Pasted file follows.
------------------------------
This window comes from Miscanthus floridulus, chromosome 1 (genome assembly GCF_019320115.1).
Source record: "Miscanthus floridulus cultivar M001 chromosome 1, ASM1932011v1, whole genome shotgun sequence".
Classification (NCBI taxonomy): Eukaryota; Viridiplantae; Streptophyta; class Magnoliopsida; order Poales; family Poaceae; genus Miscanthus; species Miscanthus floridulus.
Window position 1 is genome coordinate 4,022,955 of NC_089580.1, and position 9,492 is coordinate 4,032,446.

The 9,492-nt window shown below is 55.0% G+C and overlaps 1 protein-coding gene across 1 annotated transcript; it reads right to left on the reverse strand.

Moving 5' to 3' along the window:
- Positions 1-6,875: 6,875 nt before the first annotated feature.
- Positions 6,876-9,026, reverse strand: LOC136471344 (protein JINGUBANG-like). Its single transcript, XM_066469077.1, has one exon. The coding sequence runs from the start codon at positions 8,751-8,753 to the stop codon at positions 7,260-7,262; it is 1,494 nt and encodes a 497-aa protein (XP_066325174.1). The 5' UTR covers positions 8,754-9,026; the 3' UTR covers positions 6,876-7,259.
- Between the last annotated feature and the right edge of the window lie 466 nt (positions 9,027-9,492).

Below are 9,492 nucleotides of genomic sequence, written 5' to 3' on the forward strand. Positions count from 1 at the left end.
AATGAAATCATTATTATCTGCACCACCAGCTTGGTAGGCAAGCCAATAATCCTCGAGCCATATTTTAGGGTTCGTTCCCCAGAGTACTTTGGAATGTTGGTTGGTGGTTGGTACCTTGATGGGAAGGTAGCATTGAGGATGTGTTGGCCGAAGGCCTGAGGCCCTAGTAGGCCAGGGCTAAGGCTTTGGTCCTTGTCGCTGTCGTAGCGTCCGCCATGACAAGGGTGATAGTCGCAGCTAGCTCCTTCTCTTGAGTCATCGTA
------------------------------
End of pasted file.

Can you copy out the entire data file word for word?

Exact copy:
This window comes from Miscanthus floridulus, chromosome 1 (genome assembly GCF_019320115.1).
Source record: "Miscanthus floridulus cultivar M001 chromosome 1, ASM1932011v1, whole genome shotgun sequence".
Classification (NCBI taxonomy): Eukaryota; Viridiplantae; Streptophyta; class Magnoliopsida; order Poales; family Poaceae; genus Miscanthus; species Miscanthus floridulus.
Window position 1 is genome coordinate 4,022,955 of NC_089580.1, and position 9,492 is coordinate 4,032,446.

The 9,492-nt window shown below is 55.0% G+C and overlaps 1 protein-coding gene across 1 annotated transcript; it reads right to left on the reverse strand.

Moving 5' to 3' along the window:
- Positions 1-6,875: 6,875 nt before the first annotated feature.
- Positions 6,876-9,026, reverse strand: LOC136471344 (protein JINGUBANG-like). Its single transcript, XM_066469077.1, has one exon. The coding sequence runs from the start codon at positions 8,751-8,753 to the stop codon at positions 7,260-7,262; it is 1,494 nt and encodes a 497-aa protein (XP_066325174.1). The 5' UTR covers positions 8,754-9,026; the 3' UTR covers positions 6,876-7,259.
- Between the last annotated feature and the right edge of the window lie 466 nt (positions 9,027-9,492).

Below are 9,492 nucleotides of genomic sequence, written 5' to 3' on the forward strand. Positions count from 1 at the left end.
AATGAAATCATTATTATCTGCACCACCAGCTTGGTAGGCAAGCCAATAATCCTCGAGCCATATTTTAGGGTTCGTTCCCCAGAGTACTTTGGAATGTTGGTTGGTGGTTGGTACCTTGATGGGAAGGTAGCATTGAGGATGTGTTGGCCGAAGGCCTGAGGCCCTAGTAGGCCAGGGCTAAGGCTTTGGTCCTTGTCGCTGTCGTAGCGTCCGCCATGACAAGGGTGATAGTCGCAGCTAGCTCCTTCTCTTGAGTCATCGTA